Last updated April 10, 2020

First COVID-19, now flooding- River towns struggling to make ends meet

United States
Climate change is increasing the risk of flooding along the Mississippi River

Climate Signals Summary: Climate change is increasing the frequency and intensity of extreme rainfall events, as well as increasing total precipitation in some regions, and this increases the risk of flooding. In the spring of 2019, there was severe flooding in the Mississippi River Valley and the Missouri River basin. This year, flood season coincides with the outbreak of COVID-19. 

Article Excerpt: COVID-19 containment efforts are about to clash with flood season. Both disasters require personal protective equipment like masks, gowns and gloves.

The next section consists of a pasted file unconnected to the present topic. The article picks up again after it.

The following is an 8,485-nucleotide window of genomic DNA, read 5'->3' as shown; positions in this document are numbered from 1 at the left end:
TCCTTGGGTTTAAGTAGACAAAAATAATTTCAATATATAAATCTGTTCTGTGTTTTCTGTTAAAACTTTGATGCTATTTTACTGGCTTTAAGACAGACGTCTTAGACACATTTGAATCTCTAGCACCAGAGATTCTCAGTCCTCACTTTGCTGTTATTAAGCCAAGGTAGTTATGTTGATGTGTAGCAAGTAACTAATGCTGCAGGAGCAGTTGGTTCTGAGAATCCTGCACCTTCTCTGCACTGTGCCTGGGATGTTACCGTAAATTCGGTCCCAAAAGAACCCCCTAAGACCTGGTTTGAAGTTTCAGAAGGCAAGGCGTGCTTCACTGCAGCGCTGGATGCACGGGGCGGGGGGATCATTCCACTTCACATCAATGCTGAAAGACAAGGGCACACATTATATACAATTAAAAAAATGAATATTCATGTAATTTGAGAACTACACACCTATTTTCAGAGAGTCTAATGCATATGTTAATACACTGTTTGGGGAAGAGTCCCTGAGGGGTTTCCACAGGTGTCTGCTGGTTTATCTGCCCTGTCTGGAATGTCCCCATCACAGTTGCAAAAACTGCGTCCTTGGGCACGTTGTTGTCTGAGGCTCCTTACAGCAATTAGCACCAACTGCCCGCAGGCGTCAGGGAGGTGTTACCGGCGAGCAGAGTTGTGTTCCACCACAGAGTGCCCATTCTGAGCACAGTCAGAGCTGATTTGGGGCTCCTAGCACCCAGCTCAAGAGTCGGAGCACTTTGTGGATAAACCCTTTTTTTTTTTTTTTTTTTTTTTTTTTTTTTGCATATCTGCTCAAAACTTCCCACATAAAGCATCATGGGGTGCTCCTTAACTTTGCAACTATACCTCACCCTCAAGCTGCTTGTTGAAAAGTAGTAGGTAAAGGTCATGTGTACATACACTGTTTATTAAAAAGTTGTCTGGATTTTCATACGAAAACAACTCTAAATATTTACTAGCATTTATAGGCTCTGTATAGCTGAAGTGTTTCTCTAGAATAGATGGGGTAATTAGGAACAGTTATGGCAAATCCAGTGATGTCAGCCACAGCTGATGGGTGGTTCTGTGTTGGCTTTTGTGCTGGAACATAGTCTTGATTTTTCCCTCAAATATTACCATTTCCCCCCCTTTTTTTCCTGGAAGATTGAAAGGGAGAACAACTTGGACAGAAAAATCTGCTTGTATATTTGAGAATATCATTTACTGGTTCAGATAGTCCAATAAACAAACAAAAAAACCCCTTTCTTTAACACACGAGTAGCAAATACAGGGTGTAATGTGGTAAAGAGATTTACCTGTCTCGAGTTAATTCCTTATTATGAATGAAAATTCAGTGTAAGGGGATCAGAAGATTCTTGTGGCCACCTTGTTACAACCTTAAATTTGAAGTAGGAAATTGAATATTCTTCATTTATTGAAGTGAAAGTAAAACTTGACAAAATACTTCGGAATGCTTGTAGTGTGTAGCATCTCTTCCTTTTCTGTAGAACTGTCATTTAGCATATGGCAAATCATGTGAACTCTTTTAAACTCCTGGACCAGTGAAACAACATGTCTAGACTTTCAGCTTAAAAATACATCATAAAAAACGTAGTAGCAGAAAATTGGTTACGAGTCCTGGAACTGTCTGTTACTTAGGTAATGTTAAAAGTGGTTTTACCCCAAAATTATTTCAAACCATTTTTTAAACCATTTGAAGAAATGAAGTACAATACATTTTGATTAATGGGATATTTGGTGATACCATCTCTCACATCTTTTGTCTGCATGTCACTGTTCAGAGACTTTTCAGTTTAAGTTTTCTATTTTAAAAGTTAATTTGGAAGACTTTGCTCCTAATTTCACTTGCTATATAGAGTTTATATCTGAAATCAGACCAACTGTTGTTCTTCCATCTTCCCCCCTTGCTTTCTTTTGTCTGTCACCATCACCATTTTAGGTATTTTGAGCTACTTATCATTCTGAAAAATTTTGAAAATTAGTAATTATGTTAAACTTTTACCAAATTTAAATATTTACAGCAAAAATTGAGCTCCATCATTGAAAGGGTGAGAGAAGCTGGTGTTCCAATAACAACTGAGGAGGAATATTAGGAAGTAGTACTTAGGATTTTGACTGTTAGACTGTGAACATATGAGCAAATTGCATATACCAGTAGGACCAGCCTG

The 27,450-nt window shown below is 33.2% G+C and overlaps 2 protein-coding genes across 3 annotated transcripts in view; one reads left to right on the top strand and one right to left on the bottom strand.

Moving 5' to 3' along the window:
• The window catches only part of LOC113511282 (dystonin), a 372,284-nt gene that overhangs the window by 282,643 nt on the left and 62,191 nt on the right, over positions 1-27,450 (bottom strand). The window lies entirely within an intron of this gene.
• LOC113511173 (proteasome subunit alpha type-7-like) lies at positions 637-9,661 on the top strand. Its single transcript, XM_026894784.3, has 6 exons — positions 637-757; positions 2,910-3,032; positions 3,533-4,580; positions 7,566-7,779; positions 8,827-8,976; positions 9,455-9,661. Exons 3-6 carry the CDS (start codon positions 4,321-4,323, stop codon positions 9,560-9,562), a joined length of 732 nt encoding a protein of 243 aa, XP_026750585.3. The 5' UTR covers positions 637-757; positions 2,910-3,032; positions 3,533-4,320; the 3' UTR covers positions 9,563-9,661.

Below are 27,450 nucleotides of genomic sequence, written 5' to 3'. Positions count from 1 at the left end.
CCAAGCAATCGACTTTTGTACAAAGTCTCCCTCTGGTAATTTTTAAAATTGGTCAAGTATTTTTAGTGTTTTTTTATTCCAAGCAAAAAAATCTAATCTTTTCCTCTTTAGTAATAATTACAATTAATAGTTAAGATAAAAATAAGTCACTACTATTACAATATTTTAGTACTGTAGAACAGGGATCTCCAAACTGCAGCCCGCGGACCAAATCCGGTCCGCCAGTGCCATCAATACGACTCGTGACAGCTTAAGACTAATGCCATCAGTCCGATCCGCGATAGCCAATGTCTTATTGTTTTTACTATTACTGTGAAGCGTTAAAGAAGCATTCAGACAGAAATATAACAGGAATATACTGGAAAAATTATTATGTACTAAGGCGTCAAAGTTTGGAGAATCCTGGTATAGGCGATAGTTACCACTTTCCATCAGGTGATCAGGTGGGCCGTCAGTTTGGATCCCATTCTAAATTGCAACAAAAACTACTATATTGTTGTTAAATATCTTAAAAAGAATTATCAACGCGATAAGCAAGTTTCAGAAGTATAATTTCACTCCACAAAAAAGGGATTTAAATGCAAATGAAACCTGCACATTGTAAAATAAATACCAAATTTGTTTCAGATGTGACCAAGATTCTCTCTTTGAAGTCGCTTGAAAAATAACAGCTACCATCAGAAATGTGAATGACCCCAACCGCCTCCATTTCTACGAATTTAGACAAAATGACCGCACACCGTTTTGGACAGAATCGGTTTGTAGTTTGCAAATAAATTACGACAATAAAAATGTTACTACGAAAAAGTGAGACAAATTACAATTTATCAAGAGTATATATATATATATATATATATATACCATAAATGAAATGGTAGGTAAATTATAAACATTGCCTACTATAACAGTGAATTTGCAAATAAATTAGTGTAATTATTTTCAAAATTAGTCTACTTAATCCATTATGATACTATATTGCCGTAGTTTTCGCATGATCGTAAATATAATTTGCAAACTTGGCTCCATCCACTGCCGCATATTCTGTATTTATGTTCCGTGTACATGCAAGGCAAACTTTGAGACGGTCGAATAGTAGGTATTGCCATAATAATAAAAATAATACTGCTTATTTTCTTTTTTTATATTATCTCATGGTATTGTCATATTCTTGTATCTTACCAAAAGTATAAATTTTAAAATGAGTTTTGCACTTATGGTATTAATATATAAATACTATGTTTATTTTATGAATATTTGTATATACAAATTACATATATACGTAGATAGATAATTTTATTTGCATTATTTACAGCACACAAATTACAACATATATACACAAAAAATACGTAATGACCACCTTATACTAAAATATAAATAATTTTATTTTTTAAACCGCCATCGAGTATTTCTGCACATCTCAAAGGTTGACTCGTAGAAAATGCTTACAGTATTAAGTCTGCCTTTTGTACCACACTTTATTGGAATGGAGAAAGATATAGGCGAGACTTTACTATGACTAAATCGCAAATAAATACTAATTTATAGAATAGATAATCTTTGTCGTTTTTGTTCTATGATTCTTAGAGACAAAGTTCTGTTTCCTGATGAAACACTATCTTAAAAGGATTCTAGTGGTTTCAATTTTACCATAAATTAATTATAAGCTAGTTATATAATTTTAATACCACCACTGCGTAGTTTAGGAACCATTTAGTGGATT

"We are currently facing a threat on two fronts," Mississippi River Cities and Towns Initiative Co-Chair Mayor Bob Gallagher said. "On one front we have the on-going coronavirus pandemic, and on the other we have the accelerating spring 2020 flood season."


The demand for personal protective gear is high and no one town or hosipital seems to have enough. "We're no different than every one nationally," East Saint Louis Mayor Robert Eastern III said. "There is a shortage and we are scrambling to find the things we need."


That means less money to buy personal protective equipment and provide for the overall health of his community. Mayor Eastern is part of a group of mayors up and down the Mississippi who are working together to gather the supplies they need to not only battle imminent flooding, but to also combat COVID-19. 

"The folks who might fight a flood would not need any protective equipment it is just a result of the virus," mayor Gallagher said.

Many flood fighting campaigns across the bi-state involve volunteers. The Mississippi River Cities and Towns Initiative is hopeful that most people bring their own cloth masks and gloves when they arrive to help sandbag and do flood prep.